An Evening With Warren Harry

Recently, YouTube has wisely targeted me with some old editions of The Old Grey Whistle Test. Anyone not alive or resident in Britain in early 70’s just wont grasp the significance of the OGWT. This was quite literally the only chance to see rock music ‘live’ on the television for many years. Due to the fact that the BBC had a healthy distain for rock music the program shifted slots, sometimes appearing at a ridiculously late time (bear in mind TV had shut down by midnight) sometimes turning up on a Sunday afternoon. The production values were minimal which is made very apparent in these YouTube clips which appear to include rough takes sometimes preceded by a studio hand counting a clock down in second intervals. It does serve to make the presenters look more together than might be remembered as they repeat the same introduction for the fourth take.

The main OGWT guy for me (and anyone of my age) was ‘Whispering’ Bob Harris who lounges about in a comfy chair chain smoking and grinning inanely at the camera. Because of the low production values most of the bands in the early days had to mime or at least sing over a backing track which rather weakened the whole affair, Top of the Pops was equally false but at least you might see Rod Stewart or at least the Sweet. And that was the biggest shock for me 45 year’s later, the quality of the artists. Because of the limited space solo singer song writers were over represented and so we get the likes of Claire Hammill, Rab Noakes and Jim Croce. So far so indifferent but there are names that crop up which I have never heard of Bloodstone, Cousin Joe, Judi Pulver and Cashman and West, bear in mind to even get on the OGWT you had to have released an album. Here were bands (or solo artists; I don’t know!) who had probably sweated their way through hundreds of gigs and yet have almost been lost to time.
This got me thinking about bands I might have seen and virtually forgotten and in turn that awakened a misty water coloured memory.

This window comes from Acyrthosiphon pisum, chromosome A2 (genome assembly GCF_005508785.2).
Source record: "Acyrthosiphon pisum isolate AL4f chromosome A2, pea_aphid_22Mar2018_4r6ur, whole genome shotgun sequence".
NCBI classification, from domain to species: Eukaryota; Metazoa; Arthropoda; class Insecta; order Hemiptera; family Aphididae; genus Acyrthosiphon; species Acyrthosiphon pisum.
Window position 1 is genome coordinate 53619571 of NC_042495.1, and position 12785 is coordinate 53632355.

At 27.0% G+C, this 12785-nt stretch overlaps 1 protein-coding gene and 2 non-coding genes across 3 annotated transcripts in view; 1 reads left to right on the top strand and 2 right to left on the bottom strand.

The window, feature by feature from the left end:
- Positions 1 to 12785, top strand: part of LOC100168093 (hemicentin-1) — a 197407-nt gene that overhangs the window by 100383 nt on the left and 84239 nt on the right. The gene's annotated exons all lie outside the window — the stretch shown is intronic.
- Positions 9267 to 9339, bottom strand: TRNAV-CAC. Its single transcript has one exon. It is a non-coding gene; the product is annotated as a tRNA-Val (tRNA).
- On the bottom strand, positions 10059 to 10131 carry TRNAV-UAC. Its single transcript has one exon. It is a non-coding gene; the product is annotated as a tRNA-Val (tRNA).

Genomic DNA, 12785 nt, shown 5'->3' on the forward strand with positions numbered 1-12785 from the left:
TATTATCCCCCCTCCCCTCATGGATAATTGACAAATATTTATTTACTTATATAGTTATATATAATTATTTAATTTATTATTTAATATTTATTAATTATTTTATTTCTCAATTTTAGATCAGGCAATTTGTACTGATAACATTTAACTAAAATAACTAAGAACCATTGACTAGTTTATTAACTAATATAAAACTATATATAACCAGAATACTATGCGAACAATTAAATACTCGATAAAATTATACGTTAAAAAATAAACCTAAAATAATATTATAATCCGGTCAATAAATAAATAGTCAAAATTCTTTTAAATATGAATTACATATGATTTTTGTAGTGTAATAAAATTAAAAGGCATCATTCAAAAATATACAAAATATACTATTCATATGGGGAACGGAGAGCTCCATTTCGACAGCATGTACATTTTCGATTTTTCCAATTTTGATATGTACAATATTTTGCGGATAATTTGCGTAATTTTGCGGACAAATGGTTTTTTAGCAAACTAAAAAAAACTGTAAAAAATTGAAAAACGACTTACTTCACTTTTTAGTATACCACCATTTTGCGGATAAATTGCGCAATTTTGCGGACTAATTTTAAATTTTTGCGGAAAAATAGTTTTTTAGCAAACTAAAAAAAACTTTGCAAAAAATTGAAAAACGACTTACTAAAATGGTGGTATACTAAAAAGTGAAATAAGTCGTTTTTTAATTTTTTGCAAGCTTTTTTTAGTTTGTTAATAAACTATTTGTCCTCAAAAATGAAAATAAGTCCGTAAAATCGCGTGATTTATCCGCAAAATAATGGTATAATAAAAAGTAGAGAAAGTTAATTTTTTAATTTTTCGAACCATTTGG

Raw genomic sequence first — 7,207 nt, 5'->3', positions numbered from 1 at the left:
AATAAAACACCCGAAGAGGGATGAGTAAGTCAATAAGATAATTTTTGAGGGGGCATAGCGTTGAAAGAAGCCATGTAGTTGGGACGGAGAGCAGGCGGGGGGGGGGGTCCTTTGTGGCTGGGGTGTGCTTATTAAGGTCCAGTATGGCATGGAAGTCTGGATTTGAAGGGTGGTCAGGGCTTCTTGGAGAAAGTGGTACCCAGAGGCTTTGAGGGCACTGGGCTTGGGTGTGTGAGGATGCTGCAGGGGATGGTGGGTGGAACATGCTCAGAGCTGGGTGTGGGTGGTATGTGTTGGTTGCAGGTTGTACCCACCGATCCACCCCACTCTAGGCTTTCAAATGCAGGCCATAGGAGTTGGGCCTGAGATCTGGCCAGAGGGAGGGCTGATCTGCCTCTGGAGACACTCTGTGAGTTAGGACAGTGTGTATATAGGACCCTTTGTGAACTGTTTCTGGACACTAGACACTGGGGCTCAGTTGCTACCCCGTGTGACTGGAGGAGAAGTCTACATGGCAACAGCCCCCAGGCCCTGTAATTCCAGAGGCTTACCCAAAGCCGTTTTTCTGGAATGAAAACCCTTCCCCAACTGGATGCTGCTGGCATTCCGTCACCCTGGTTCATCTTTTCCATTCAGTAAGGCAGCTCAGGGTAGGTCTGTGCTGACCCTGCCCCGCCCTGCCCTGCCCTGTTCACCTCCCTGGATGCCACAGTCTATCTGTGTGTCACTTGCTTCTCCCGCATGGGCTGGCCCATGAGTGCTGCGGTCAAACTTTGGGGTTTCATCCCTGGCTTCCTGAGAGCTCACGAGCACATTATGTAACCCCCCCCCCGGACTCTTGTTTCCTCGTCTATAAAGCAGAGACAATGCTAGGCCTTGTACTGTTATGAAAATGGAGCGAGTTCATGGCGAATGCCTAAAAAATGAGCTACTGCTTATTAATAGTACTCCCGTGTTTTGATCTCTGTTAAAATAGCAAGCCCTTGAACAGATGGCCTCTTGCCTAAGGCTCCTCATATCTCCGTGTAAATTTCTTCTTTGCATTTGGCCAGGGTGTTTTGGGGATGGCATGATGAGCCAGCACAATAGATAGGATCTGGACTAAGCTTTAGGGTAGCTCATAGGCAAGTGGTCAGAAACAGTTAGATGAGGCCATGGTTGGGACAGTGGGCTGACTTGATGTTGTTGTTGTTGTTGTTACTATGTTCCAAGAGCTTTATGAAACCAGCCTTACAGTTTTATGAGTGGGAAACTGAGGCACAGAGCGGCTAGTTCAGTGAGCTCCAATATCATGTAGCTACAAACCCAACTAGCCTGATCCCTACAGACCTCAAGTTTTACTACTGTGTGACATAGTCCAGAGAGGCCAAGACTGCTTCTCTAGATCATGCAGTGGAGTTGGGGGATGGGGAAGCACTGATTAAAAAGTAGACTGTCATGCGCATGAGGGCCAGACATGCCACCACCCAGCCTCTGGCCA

Spring 1978, I was at a bit of a loose end having been between jobs for about 3 months. I decided it was time to pay a visit to my old school friend Phil who had departed to study mechanical engineering or some such joyless subject at Warwick University. Pre-internet we had been in regular contact via letters and so I assume that I wrote to him and informed him of my intention to visit and then bought a bus ticket for Coventry. These days we anticipate our children might visit South America or at least Thailand. As I had invented the ‘gap year’ it was still in the experimental stage though . No working with Nicaraguan street children for me, I had already gone 3-4 years without a holiday at all let alone a foreign adventure. And so, a bus journey to Coventry was quite a big deal. The city itself was predictably grim, no one had a good word to day about the city, it had been badly bombed in the last war and built in true 50’s/60’s style (in a hurry). It was grim then and I bet it’s grim now, I was not stopping though as the University was a new build in the middle of nowhere which at least meant it was in the middle of fields.

Phil had grown a moustache which, outside Liverpool, was style disaster but at least he had had the courtesy of warning me before hand so I had time to prepare for what was not a pretty sight. We spent our time drinking tea eating biscuits and listening to LP’s which he had borrowed from other residents in his student block. Just like national service in the 50’s further education was a great leveller. You just didn’t know who you might be living with until it was too late to change your mind. It had introduced Phil to northerners (which might have accounted for the moustache) and we marvelled at the fact that some of them had adopted straight leg jeans, the times were a changing alright.